Campus News

Liberian World Bank adviser to deliver 2008 Snyder Lecture

Emmanuel Fiadzo, the economic governance cluster leader for the World Bank in Liberia, will deliver this year’s Darl Snyder Lecture on March 6 at 10 a.m. in the Chapel. The lecture is open to the public.

Fiadzo, who earned his doctorate from UGA in 1998, was the first graduate of the housing and consumer economics doctoral program in the College of Family and Consumer Sciences.

“This is the first time that the lecture series is featuring a UGA alum,” said Lioba Moshi, director of the African Studies Institute, which sponsors the lecture. “Among the African graduate students to come through here, he has risen in the ranks of the World Bank so quickly and has worked with a number of African countries so well.”

Currently, Fiadzo also serves as the manager of the World Bank’s governance and economic management assistance program to the government of Liberia. Liberia has endured more than a decade of civil strife that has devastated its political and financial institutions.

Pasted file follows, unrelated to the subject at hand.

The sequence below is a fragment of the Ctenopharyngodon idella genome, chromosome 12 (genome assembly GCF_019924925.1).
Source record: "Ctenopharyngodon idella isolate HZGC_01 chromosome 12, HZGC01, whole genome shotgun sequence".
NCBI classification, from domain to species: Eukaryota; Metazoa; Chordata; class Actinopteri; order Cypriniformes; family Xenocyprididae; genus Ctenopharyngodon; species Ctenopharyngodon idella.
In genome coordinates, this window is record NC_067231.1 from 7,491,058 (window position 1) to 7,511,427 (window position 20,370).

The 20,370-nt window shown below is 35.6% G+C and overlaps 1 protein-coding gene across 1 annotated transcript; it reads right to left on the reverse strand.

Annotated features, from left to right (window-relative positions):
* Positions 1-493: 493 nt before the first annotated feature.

Fiadzo, who originally is from Ghana, began his career with an internship at the World Bank while still a graduate student. That internship led to a position as an independent economic adviser in a number of African countries, including Mozambique, Tanzania, Nigeria, Senegal, Mali and Ghana.

From 2000–2003, he served as the economic and financial adviser to two prime ministers and former President Ange-Felix Patasse of the Central African Republic.

After spending two years as a fellow in housing studies at Harvard University, Fiadzo was hired by the World Bank as an economist. Prior to his work in Liberia, he led the World Bank team that helped the Gabonese government develop a poverty reduction strategy, and he wrote Gabon’s first public expenditure and financial accountability review in 20 years.

The Darl Snyder Lecture honors the retired director of the UGA Office of International Development.

The lecture helps to bring distinguished scholars and contributors to the study of Africa to campus.